Written By: Hakim Bigzaad
Shahrazad Akbar expressed her mixed feelings about such awards, stating, “I have mixed emotions about these awards because Afghan women are not in a position to celebrate them, but it opens up an opportunity for advocating human rights in Afghanistan on global platforms, allowing us to raise our voices.”
The Friedrich Ebert Foundation in Germany, the oldest organization in Germany dedicated to promoting democracy, has announced that the 2023 Human Rights Prize has been awarded to Shahrazad Akbar, the former chair of the Independent Human Rights Commission of Afghanistan.
In a statement released on Saturday, the Friedrich Ebert Foundation in Germany, the country’s oldest organization dedicated to promoting democracy, announced that the 2023 Human Rights Prize was awarded to Shahrazad Akbar, the former chair of Afghanistan’s Independent Human Rights Commission.
The organization stated that Ms Shahrazad Akbar is a staunch supporter of democracy and a defender of human rights who has not only condemned the actions of the Taliban towards women but also criticized the previous government.
The organization’s statement further highlighted that awarding this prize to Shahrazad Akbar demonstrates solidarity with Afghan women who have suffered greatly under the dire humanitarian conditions in Afghanistan following the collapse of the republic’s government and the Taliban’s takeover.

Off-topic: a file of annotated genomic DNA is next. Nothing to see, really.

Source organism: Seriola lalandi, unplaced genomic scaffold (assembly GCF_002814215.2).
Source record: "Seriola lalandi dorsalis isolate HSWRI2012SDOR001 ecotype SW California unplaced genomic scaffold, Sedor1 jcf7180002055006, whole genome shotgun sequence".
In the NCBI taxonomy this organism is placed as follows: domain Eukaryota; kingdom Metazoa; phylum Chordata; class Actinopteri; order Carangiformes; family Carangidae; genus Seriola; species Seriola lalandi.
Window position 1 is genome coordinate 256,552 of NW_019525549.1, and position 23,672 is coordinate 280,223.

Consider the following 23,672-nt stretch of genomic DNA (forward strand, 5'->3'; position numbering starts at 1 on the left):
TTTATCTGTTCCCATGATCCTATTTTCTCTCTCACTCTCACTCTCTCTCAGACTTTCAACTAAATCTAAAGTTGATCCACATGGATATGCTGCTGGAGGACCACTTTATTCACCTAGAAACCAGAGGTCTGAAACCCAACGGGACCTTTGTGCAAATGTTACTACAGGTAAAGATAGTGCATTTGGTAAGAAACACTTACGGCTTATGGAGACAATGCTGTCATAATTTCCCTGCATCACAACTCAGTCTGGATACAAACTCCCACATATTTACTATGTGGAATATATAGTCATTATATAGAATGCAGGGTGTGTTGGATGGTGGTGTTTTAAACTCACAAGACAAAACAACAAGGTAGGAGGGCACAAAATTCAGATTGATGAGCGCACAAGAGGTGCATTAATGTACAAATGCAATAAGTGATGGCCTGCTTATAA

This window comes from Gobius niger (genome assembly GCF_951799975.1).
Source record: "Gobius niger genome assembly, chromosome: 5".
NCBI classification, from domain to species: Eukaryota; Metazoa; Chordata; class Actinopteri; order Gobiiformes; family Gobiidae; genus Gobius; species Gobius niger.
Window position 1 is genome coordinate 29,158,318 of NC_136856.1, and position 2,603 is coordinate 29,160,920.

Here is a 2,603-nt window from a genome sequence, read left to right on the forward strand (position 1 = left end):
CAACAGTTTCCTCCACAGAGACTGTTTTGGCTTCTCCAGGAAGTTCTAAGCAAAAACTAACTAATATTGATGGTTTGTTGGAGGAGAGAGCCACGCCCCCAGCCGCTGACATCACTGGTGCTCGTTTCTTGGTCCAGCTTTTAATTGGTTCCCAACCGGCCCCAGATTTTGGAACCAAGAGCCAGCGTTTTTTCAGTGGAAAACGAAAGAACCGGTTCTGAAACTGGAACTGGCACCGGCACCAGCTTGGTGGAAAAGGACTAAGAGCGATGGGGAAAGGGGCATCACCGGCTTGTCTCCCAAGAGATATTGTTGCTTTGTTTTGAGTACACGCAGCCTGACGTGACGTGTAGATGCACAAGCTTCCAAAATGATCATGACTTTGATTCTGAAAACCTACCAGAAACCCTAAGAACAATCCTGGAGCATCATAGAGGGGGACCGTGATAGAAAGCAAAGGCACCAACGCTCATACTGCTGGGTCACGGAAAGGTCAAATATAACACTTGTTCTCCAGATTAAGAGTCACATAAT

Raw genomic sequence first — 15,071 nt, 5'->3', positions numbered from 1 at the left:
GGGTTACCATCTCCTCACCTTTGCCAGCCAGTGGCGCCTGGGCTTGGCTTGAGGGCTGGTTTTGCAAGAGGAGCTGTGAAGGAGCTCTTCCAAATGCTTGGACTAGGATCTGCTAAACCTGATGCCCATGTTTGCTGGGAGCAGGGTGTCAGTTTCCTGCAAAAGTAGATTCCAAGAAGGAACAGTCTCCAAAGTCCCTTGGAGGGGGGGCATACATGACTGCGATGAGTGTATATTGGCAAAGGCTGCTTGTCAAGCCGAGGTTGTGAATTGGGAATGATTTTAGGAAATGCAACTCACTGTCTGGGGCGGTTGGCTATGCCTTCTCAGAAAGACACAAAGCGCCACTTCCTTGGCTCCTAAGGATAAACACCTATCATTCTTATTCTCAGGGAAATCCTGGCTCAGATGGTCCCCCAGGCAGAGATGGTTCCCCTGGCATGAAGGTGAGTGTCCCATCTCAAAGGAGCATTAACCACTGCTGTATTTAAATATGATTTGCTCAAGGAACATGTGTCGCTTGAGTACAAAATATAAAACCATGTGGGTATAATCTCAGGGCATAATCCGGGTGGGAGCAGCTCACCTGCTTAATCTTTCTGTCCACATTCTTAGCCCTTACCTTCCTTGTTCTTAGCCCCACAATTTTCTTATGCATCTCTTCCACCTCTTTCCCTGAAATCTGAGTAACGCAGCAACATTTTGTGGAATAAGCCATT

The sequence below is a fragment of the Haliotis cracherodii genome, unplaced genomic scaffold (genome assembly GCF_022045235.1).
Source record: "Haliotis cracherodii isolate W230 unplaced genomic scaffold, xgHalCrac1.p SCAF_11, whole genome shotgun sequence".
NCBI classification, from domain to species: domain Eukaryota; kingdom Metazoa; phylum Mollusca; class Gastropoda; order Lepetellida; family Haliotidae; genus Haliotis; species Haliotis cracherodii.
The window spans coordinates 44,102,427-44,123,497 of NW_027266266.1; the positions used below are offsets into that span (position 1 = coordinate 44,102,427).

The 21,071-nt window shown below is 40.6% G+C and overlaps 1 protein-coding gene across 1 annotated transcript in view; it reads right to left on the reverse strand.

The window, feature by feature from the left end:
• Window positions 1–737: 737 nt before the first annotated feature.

The award is set to be presented to Shahrazad Akbar on November 28th, 2023, in a ceremony.
In a conversation with Khaama Press, Ms Akbar expresses mixed emotions about receiving such awards at a time when Afghan women are living in absolute darkness. Still, she sees it as an opportunity to advocate for human rights in Afghanistan on global platforms, allowing their voices to be heard.
Shahrazad Akbar served as the head of Afghanistan’s Independent Human Rights Commission from 2019 to 2021, and the Friedrich Ebert Foundation in Germany recognized her as a genuine human rights defender in 2023.
Meanwhile, Ms. Akbar sought refuge outside the country with the resurgence of the Taliban administration on August 15, 2021. She is regarded as one of the leading human rights advocates who has consistently championed women’s rights, especially during the Ashraf Ghani government, and continues to raise awareness about the conditions of women’s lives in Afghanistan on international platforms.
According to Ms Shahrazad Akbar, the situation for women in Afghanistan amounts to gender apartheid, and the interim government’s actions over the past two years, such as depriving girls of education and banning women from working, have resulted in widespread human rights violations.
She currently works as the head of the human rights organization “Rawadari,” focusing on assessing the human rights situation in Afghanistan and raising awareness about the living conditions of women in the country.
The former chair of the Independent Human Rights Commission of Afghanistan believes that global community engagement with the Taliban over the past two years has not yielded positive results, and alternative approaches should be considered.
The Human Rights Prize of the Friedrich-Ebert-Stiftung was first awarded in 1994 and has since been given annually, by the will of the Hamburg couple, Carl and Aida Fiest, to prominent figures in the field of democracy advocacy. In their will, the founders stated that the foundation should manage their legacy and award the Human Rights Prize each year.
This award is presented to individuals or organizations that have made outstanding contributions to human rights in various parts of the world.